Yorkshire poet Cliff Ashby died last week. Admirer Ian McMillan explains the beauty of Ashby’s writing.
The last couple of years have seen the loss of important and influential Yorkshire poets: Harold Massingham, creator of a flinty rhetoric that was a combination of Mexborough front-room talk and Anglo Saxon verse, Glyn Hughes, an endlessly creative spirit who kept writing to the end, Anna Adams, a quiet, profound presence on the Yorkshire scene for decades, and Pete Morgan, a troubadour and formalist who recognised the value of the voice in written and performed language.
Now, sadly, we must add the name of Cliff Ashby to the list, and in a sense he gathers together all the qualities of those writers. It’s a real shame that Ashby wasn’t better known to a wider circle of readers. Throughout his writing life, he tried to capture the idea of plain speech in print, a task that poets and novelists in Yorkshire and beyond always wrestle with.
I remember meeting Cliff at the BBC in Manchester many years ago when we were recording poems for a radio show: I was impressed by his dignity and by the spare language of his poems and since that encounter I followed his work, mentioning him whenever I could.
Ashby was born in Norfolk in 1919. His father, a Methodist minister, constantly moved between parishes, giving young Cliff a literal and spiritual rootlessness. It made him wary of organised religion; as he wrote in his poem A Wise Dog: “A wise dog raises his paw when his God appears. Precaution is the order of the day.” For him, poetry could attempt to take the place of chapel or church.
He left school at 13 and it’s possible his nascent poetic talent might never have been nurtured but for the fact that in the Second World War he became a conscientious objector and met other similarly-minded people at the Peace Pledge Union’s Community farm in Essex. There, radicals like John Middleton Murry encouraged him to write.
He worked mainly as a farm worker, before settling in West Yorkshire where he became a window-dresser in Leeds. After his retirement he lived in Heckmondwike on the periphery of that group of Pennine Poets gathered around the redoubtable Mabel Ferrett, who also died last year.
Cliff Ashby published three collections of poems from the late 1960s onwards: In the Vulgar Tongue, The Dogs of Dewsbury and Lies and Dreams.
He was also a novelist and The Old Old Story and Howe and Why are well worth searching out. Much of his poetry, though, was quite remarkable, particularly his two sequences The Tied Cottager and Lies and Dreams.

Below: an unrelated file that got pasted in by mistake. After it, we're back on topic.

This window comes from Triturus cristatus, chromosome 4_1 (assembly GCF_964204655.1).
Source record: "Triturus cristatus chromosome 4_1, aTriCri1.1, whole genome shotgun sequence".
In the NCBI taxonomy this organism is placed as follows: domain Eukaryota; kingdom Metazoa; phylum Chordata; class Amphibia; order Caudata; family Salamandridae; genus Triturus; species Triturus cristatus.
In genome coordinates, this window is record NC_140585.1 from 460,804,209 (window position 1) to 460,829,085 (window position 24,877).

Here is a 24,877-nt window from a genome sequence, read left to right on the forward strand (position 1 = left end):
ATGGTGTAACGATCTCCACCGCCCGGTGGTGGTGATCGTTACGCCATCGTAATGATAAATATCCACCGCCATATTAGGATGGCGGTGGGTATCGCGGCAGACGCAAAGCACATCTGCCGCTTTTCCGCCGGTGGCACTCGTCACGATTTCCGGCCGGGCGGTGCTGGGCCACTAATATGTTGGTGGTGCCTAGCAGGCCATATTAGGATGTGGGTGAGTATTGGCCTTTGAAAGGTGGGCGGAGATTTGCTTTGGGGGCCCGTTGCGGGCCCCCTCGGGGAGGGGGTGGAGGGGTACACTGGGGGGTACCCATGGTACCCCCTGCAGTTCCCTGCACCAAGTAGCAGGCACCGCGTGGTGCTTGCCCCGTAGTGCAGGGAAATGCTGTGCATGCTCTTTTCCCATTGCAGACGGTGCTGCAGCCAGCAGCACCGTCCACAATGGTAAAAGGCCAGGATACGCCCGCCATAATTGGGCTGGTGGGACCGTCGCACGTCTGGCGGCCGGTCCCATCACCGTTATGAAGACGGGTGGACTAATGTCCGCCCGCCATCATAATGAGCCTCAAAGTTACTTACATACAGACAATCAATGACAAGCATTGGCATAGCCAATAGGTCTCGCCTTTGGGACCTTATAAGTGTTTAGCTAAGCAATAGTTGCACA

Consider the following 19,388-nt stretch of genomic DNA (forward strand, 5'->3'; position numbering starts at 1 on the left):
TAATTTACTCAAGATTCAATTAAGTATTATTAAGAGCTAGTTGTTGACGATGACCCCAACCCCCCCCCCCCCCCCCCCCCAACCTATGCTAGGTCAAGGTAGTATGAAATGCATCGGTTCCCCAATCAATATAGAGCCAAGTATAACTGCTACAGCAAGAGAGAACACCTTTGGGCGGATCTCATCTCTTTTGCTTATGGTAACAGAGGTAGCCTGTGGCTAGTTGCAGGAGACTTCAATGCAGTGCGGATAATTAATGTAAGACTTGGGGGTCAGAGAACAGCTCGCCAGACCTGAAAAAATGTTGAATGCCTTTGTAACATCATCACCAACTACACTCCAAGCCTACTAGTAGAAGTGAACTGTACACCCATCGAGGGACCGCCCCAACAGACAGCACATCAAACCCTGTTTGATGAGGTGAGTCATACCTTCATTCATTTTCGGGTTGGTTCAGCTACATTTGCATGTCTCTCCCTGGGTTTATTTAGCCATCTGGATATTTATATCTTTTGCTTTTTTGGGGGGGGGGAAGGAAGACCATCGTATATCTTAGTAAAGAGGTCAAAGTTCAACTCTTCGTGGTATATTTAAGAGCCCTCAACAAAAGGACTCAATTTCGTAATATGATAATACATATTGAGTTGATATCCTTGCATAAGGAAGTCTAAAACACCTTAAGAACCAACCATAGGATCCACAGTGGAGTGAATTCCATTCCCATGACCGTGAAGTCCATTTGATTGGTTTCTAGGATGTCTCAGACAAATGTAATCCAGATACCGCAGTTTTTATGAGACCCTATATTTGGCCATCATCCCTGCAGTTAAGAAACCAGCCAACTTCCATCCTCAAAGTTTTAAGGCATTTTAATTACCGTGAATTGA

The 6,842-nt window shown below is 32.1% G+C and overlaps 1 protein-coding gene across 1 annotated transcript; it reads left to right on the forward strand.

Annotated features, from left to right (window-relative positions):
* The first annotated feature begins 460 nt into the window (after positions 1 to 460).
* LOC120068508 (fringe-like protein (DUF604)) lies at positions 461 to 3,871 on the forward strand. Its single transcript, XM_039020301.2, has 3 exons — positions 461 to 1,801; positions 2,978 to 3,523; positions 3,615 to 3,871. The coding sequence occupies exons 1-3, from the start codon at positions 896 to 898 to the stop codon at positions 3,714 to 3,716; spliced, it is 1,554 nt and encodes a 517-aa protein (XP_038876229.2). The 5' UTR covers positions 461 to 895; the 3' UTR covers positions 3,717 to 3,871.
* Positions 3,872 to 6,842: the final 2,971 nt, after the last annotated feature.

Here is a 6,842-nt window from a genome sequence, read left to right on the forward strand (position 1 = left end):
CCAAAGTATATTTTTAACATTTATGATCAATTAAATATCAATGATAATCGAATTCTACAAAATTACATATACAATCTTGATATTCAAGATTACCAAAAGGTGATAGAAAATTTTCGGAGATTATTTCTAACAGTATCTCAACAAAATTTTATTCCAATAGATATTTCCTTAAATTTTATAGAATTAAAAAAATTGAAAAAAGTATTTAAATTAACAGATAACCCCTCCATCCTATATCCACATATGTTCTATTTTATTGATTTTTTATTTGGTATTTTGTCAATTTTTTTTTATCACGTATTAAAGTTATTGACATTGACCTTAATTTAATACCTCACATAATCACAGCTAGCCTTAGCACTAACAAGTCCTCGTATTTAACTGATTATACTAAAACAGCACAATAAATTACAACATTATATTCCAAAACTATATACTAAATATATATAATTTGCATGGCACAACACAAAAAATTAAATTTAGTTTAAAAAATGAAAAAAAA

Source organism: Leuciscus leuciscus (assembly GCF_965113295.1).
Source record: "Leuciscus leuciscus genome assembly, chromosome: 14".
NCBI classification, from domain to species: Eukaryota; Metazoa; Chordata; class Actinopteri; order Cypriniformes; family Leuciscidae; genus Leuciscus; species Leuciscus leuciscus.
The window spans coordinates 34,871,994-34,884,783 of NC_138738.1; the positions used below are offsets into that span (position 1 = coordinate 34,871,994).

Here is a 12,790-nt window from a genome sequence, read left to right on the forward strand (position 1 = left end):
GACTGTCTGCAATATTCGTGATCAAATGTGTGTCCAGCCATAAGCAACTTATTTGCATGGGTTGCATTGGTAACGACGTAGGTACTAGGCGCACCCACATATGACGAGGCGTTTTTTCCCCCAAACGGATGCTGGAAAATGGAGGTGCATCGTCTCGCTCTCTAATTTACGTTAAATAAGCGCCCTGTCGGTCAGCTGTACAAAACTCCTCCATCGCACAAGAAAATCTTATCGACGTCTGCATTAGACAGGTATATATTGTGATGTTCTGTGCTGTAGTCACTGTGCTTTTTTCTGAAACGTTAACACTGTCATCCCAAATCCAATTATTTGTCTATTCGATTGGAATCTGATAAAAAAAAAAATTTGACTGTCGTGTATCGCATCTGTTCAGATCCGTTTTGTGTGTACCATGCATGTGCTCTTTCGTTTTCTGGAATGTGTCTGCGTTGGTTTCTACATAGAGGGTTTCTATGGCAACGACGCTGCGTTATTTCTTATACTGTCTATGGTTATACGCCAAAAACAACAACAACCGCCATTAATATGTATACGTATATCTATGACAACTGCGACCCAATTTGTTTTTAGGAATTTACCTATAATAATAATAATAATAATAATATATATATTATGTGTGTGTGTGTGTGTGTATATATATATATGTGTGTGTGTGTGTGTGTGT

The latter is his masterpiece, I reckon. It’s ambitious, attempting to describe a West Yorkshire of the Mind at the same time as it tackles Ashby’s perennial questions about the purpose of religion and the worth of poetry.
In one section, the poet visits the Cow and Calf rocks above Ilkley to rail against a God that won’t listen: “I have come to this place, Solitary, except for/Sheep and grouse,/For words have to be said./Here, beyond the Cow and Calf/Among the heather and bilberry/In this desolate spot/Secrets may be mentioned./Here, where Bradford/Hangs a dirty cloud/On the horizon/I may shout and stammer/Throw my arms about…” Shouting God out of the sky, indeed.
Like Harold Massingham, he worked in a mix of vernacular and high language, like Pete Morgan he revelled in the voice, like Anna Adams he was a quiet presence that you couldn’t miss, and like Glyn Hughes he carried on being creative almost to the end, his last pamphlet, A Few Late Flowers coming out in 2008.
I urge you to seek out Cliff Ashby’s work; I promise that you won’t be disappointed.
Life and work of Cliff Ashby
Cliff Ashby, born 1919, died 2012.
Plain Song, his collected poems is published by Carcanet.
In Martin Seymour-Smith’s Guide to World Literature (1975) Cliff Ashby was described as “probably the most powerful, spare poet of his generation”.
His last pamphlet, A Few Late Flowers and A Cliff Ashby Sampler are available at www.happenstancepress.com
The Tied Cottager, written in simple, short, almost unpoetic lines, gives the reader an insight into the grinding poverty of the agricultural worker set in unforgiving landscapes: ‘There was beauty,/Yes, but I/Never could shout/God out of/The sky./Those gloomy strides/Over trout/Strewn stream…’